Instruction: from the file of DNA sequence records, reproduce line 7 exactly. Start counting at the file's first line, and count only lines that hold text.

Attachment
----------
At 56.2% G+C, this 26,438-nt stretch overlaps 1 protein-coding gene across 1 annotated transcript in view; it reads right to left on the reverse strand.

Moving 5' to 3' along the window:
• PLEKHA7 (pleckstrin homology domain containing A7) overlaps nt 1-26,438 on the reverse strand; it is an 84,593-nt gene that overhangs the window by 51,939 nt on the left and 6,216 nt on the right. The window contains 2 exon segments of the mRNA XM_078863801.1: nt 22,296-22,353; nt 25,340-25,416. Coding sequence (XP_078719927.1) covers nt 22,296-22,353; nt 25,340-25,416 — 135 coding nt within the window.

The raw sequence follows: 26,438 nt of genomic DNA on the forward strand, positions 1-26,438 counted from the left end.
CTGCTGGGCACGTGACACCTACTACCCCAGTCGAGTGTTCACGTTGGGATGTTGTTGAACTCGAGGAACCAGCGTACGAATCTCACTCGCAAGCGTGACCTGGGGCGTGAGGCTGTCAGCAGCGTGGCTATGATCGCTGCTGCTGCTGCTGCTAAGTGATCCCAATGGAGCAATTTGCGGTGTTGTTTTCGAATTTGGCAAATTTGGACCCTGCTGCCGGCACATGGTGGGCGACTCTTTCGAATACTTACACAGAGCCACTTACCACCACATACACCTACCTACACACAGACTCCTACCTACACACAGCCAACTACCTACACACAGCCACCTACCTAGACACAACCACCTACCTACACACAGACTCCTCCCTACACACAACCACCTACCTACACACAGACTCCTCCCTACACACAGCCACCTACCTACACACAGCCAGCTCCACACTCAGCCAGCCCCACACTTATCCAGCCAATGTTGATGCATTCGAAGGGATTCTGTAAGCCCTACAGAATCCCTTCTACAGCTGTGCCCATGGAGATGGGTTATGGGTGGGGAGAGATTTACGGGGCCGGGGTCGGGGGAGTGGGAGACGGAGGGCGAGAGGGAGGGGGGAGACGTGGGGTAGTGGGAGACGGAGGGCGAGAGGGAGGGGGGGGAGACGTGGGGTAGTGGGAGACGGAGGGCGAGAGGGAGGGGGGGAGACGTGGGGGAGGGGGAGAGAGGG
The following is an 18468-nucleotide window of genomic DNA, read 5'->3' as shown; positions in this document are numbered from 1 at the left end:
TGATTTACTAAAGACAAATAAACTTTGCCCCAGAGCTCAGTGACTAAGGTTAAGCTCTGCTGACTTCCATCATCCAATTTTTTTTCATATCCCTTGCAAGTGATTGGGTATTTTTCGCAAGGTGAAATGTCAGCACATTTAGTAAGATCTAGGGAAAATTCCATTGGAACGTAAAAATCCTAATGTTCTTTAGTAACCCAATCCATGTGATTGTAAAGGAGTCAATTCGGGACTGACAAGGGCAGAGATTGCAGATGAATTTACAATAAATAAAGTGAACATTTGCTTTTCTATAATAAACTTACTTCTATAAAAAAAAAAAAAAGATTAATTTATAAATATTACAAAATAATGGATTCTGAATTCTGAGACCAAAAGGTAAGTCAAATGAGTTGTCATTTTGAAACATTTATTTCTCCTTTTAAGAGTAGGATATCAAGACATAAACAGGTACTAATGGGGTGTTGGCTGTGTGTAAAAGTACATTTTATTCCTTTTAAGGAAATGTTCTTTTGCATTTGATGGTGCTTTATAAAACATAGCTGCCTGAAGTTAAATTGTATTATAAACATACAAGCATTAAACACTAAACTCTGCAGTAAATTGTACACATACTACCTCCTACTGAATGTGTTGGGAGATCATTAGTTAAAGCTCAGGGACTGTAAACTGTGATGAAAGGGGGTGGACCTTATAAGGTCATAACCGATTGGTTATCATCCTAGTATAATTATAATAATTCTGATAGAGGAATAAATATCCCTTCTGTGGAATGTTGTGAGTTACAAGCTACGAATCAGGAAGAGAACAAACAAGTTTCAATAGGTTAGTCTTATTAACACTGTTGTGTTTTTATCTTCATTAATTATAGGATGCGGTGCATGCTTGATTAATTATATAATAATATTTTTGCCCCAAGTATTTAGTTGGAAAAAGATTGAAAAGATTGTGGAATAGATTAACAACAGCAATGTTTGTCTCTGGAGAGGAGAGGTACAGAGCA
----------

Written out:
TGATTTACTAAAGACAAATAAACTTTGCCCCAGAGCTCAGTGACTAAGGTTAAGCTCTGCTGACTTCCATCATCCAATTTTTTTTCATATCCCTTGCAAGTGATTGGGTATTTTTCGCAAGGTGAAATGTCAGCACATTTAGTAAGATCTAGGGAAAATTCCATTGGAACGTAAAAATCCTAATGTTCTTTAGTAACCCAATCCATGTGATTGTAAAGGAGTCAATTCGGGACTGACAAGGGCAGAGATTGCAGATGAATTTACAATAAATAAAGTGAACATTTGCTTTTCTATAATAAACTTACTTCTATAAAAAAAAAAAAAAGATTAATTTATAAATATTACAAAATAATGGATTCTGAATTCTGAGACCAAAAGGTAAGTCAAATGAGTTGTCATTTTGAAACATTTATTTCTCCTTTTAAGAGTAGGATATCAAGACATAAACAGGTACTAATGGGGTGTTGGCTGTGTGTAAAAGTACATTTTATTCCTTTTAAGGAAATGTTCTTTTGCATTTGATGGTGCTTTATAAAACATAGCTGCCTGAAGTTAAATTGTATTATAAACATACAAGCATTAAACACTAAACTCTGCAGTAAATTGTACACATACTACCTCCTACTGAATGTGTTGGGAGATCATTAGTTAAAGCTCAGGGACTGTAAACTGTGATGAAAGGGGGTGGACCTTATAAGGTCATAACCGATTGGTTATCATCCTAGTATAATTATAATAATTCTGATAGAGGAATAAATATCCCTTCTGTGGAATGTTGTGAGTTACAAGCTACGAATCAGGAAGAGAACAAACAAGTTTCAATAGGTTAGTCTTATTAACACTGTTGTGTTTTTATCTTCATTAATTATAGGATGCGGTGCATGCTTGATTAATTATATAATAATATTTTTGCCCCAAGTATTTAGTTGGAAAAAGATTGAAAAGATTGTGGAATAGATTAACAACAGCAATGTTTGTCTCTGGAGAGGAGAGGTACAGAGCA